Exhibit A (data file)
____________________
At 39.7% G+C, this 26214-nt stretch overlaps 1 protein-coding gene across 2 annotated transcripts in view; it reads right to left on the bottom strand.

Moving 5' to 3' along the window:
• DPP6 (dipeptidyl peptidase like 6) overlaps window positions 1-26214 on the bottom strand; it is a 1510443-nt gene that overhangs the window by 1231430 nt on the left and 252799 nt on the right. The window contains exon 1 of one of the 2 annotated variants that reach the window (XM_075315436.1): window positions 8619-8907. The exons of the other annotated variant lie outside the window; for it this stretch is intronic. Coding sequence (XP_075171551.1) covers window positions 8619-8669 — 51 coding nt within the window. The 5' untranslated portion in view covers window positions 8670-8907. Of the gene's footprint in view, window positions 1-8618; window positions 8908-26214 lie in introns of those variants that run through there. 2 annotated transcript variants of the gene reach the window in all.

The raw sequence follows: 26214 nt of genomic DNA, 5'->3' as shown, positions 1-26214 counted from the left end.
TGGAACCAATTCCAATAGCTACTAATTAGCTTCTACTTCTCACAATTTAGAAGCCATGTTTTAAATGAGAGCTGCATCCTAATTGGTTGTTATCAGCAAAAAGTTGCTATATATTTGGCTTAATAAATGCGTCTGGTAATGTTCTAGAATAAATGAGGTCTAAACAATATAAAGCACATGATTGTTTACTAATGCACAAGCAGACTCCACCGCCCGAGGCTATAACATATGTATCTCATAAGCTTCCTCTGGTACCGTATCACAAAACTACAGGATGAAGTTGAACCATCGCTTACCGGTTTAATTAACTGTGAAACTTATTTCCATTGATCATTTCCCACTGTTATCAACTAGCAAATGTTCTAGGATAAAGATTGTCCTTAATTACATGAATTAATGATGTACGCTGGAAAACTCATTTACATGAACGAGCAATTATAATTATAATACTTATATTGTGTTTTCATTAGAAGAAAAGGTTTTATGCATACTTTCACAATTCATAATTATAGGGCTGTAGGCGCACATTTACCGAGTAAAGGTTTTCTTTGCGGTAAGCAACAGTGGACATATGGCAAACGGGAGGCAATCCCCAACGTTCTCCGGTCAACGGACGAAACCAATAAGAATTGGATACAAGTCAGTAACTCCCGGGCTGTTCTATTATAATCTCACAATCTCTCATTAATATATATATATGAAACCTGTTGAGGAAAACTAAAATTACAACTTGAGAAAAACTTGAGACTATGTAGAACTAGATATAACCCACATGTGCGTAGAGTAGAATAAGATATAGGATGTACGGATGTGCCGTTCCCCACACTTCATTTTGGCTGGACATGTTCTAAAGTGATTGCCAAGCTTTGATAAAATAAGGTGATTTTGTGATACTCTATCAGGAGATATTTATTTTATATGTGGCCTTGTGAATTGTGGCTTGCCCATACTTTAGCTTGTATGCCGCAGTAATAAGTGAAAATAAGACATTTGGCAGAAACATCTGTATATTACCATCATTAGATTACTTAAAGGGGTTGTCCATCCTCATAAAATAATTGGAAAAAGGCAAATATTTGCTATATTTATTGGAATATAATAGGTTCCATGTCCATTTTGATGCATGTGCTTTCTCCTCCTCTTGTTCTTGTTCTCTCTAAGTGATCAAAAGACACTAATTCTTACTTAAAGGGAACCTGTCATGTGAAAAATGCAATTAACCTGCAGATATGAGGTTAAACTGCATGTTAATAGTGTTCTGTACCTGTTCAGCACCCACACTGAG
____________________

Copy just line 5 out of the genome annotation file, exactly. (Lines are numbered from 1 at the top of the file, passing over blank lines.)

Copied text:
TGGAACCAATTCCAATAGCTACTAATTAGCTTCTACTTCTCACAATTTAGAAGCCATGTTTTAAATGAGAGCTGCATCCTAATTGGTTGTTATCAGCAAAAAGTTGCTATATATTTGGCTTAATAAATGCGTCTGGTAATGTTCTAGAATAAATGAGGTCTAAACAATATAAAGCACATGATTGTTTACTAATGCACAAGCAGACTCCACCGCCCGAGGCTATAACATATGTATCTCATAAGCTTCCTCTGGTACCGTATCACAAAACTACAGGATGAAGTTGAACCATCGCTTACCGGTTTAATTAACTGTGAAACTTATTTCCATTGATCATTTCCCACTGTTATCAACTAGCAAATGTTCTAGGATAAAGATTGTCCTTAATTACATGAATTAATGATGTACGCTGGAAAACTCATTTACATGAACGAGCAATTATAATTATAATACTTATATTGTGTTTTCATTAGAAGAAAAGGTTTTATGCATACTTTCACAATTCATAATTATAGGGCTGTAGGCGCACATTTACCGAGTAAAGGTTTTCTTTGCGGTAAGCAACAGTGGACATATGGCAAACGGGAGGCAATCCCCAACGTTCTCCGGTCAACGGACGAAACCAATAAGAATTGGATACAAGTCAGTAACTCCCGGGCTGTTCTATTATAATCTCACAATCTCTCATTAATATATATATATGAAACCTGTTGAGGAAAACTAAAATTACAACTTGAGAAAAACTTGAGACTATGTAGAACTAGATATAACCCACATGTGCGTAGAGTAGAATAAGATATAGGATGTACGGATGTGCCGTTCCCCACACTTCATTTTGGCTGGACATGTTCTAAAGTGATTGCCAAGCTTTGATAAAATAAGGTGATTTTGTGATACTCTATCAGGAGATATTTATTTTATATGTGGCCTTGTGAATTGTGGCTTGCCCATACTTTAGCTTGTATGCCGCAGTAATAAGTGAAAATAAGACATTTGGCAGAAACATCTGTATATTACCATCATTAGATTACTTAAAGGGGTTGTCCATCCTCATAAAATAATTGGAAAAAGGCAAATATTTGCTATATTTATTGGAATATAATAGGTTCCATGTCCATTTTGATGCATGTGCTTTCTCCTCCTCTTGTTCTTGTTCTCTCTAAGTGATCAAAAGACACTAATTCTTACTTAAAGGGAACCTGTCATGTGAAAAATGCAATTAACCTGCAGATATGAGGTTAAACTGCATGTTAATAGTGTTCTGTACCTGTTCAGCACCCACACTGAG